Sounds like the Sulzer SAD tpe was well-named on the Otaki. In my 1960 Motor Ship book, the S-Type Sulzer is giving way to the R, in the shape of the RD. In that, the mechanically-driven scavenge pump was done away with.
The only SADs still in production in 1960 were the 60 and 72mm bore models.
Cheers
Bob Scott

Hi Bobs could you tell me what the letter designation SCSA prior to Sulzer means.
Thanks,
Joe.

bobs
24th February 2008, 09:58
Hi Joe,
That SCSA thing is not peculiar to Sulzer engines but to all makes of marine diesels. It was a set of abbreviations used by Lloyd's Register in very old Register of Ships books to give details of the engine(s) fitted to motor ships and would also be prefixed by a number - either 2 or 4.
Now I am guessing (or rather, reasoning-out) a little bit about the C but I am certain about the rest. Maybe someone can confirm or correct my interpretation of the C but here goes:
The code 2S.C.S.A would tell you that the engine was a 2 Stroke, Compression-ignition, Single Acting engine. I have found refernces to 2S.C.D.A to denote a double-acting diesel but, so far have never seen 2S.S.S.A to denote spark-ignition.

DIBs
24th February 2008, 18:28
Hi Bobs
I was an E/C on the OTAKI 5-9-70 to 17-1-71. From my sea service book I have the following , SULZER R.S.G. (ready steady go!!) 58. Bore 580mm stroke 760mm. SHP 8,500. We were talking about Peter Lutsby (spelling) SULZER PETE at lunchtime at the pub, he has worked on them.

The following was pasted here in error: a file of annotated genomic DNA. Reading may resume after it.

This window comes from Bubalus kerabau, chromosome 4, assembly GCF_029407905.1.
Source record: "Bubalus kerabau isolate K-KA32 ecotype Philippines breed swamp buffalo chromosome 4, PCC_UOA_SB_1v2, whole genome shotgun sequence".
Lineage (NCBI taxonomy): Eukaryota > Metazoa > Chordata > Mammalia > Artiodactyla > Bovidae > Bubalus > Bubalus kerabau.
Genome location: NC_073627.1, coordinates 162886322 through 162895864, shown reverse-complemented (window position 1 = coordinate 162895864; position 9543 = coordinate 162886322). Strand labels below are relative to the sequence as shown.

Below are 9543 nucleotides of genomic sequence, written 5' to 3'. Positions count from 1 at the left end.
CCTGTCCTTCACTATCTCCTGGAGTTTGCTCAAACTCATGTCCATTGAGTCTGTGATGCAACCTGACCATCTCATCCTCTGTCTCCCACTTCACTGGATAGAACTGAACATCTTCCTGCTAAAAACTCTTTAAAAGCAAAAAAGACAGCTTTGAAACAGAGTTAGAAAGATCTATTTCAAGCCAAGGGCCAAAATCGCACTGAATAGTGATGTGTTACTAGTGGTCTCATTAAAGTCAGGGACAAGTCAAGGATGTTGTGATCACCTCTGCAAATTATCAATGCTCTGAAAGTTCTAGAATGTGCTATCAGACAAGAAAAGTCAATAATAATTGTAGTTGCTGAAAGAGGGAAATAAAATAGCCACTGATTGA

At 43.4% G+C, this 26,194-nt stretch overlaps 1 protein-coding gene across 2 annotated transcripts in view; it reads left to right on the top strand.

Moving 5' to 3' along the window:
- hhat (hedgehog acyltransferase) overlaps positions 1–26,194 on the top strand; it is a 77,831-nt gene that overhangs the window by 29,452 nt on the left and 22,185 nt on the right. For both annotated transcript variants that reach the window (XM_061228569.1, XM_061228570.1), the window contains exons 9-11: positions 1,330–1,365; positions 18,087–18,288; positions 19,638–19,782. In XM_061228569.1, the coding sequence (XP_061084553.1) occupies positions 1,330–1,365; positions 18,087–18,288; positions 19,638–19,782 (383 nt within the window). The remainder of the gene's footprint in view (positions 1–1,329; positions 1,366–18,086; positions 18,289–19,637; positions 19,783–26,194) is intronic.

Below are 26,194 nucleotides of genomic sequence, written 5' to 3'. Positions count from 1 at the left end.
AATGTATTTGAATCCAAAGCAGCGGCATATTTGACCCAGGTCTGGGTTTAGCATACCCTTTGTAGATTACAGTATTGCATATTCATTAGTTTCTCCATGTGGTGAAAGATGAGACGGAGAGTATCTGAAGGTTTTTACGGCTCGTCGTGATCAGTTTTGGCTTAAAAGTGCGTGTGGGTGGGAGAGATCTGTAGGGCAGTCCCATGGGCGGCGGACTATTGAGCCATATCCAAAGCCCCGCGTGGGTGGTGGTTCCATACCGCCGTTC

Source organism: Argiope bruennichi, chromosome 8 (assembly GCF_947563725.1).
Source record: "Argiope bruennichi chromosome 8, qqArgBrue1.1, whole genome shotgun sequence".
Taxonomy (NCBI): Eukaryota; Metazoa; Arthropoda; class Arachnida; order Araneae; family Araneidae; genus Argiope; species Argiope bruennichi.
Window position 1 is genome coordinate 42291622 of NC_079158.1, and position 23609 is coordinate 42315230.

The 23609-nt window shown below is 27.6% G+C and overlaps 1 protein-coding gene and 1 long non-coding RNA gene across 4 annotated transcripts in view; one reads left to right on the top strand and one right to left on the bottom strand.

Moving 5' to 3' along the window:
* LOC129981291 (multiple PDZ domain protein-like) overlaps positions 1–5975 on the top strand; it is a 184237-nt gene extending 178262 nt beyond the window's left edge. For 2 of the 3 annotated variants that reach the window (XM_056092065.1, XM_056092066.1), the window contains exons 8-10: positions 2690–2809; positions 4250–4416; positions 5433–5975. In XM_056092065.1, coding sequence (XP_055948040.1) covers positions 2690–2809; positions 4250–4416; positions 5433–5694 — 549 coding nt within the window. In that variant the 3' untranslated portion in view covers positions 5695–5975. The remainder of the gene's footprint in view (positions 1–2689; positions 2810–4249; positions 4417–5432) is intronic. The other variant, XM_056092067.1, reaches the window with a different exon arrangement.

DIBs

bobs
25th February 2008, 10:19
Joe:
Have been doing a bit of research and now have the definitive answer to your question about SCSA. The C stands for Cycle. So, 2SCSA is 2 Stroke Cycle Single Acting. So, thanks to your question I have learned something new today.

DIBs:
If you are right, I have learned two new things today. I have never heard of a Sulzer RSG and I am still far from convinced that there ever was such an officially named Sulzer as that.
The R-type Sulzers came after the S-Type and one of the big differences was that the RD, the first R-type, was exclusively designed for turbocharging and didn't need scavenge pumps. Alan Rae has mentioned scavenge pumps in his recollections of working on Otaki's engines. Also, if you look up my photo of Otaki in the Gallery you will see that Tom Haywood, who spent two years as an engineer on her, hasn't picked me up on my assertion that the engines were SADs.